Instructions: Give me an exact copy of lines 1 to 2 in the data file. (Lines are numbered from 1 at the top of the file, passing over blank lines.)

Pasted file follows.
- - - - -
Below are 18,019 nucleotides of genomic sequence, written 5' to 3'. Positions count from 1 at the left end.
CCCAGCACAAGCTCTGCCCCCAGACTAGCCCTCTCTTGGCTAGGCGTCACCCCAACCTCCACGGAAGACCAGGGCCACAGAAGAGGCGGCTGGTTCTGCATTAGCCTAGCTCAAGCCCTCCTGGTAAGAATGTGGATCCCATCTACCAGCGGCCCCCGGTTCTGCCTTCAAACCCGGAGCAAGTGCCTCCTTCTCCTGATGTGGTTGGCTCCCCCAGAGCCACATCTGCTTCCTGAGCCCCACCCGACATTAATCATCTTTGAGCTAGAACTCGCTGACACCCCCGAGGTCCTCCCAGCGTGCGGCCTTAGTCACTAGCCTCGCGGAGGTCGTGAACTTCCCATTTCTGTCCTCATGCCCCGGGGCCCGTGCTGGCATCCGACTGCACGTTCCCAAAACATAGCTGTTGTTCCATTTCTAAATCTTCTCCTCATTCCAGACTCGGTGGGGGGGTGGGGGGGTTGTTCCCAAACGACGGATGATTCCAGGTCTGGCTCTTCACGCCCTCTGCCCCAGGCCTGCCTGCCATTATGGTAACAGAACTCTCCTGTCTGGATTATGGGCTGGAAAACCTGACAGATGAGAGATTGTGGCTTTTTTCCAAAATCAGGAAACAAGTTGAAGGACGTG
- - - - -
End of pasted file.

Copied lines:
Below are 18,019 nucleotides of genomic sequence, written 5' to 3'. Positions count from 1 at the left end.
CCCAGCACAAGCTCTGCCCCCAGACTAGCCCTCTCTTGGCTAGGCGTCACCCCAACCTCCACGGAAGACCAGGGCCACAGAAGAGGCGGCTGGTTCTGCATTAGCCTAGCTCAAGCCCTCCTGGTAAGAATGTGGATCCCATCTACCAGCGGCCCCCGGTTCTGCCTTCAAACCCGGAGCAAGTGCCTCCTTCTCCTGATGTGGTTGGCTCCCCCAGAGCCACATCTGCTTCCTGAGCCCCACCCGACATTAATCATCTTTGAGCTAGAACTCGCTGACACCCCCGAGGTCCTCCCAGCGTGCGGCCTTAGTCACTAGCCTCGCGGAGGTCGTGAACTTCCCATTTCTGTCCTCATGCCCCGGGGCCCGTGCTGGCATCCGACTGCACGTTCCCAAAACATAGCTGTTGTTCCATTTCTAAATCTTCTCCTCATTCCAGACTCGGTGGGGGGGTGGGGGGGTTGTTCCCAAACGACGGATGATTCCAGGTCTGGCTCTTCACGCCCTCTGCCCCAGGCCTGCCTGCCATTATGGTAACAGAACTCTCCTGTCTGGATTATGGGCTGGAAAACCTGACAGATGAGAGATTGTGGCTTTTTTCCAAAATCAGGAAACAAGTTGAAGGACGTG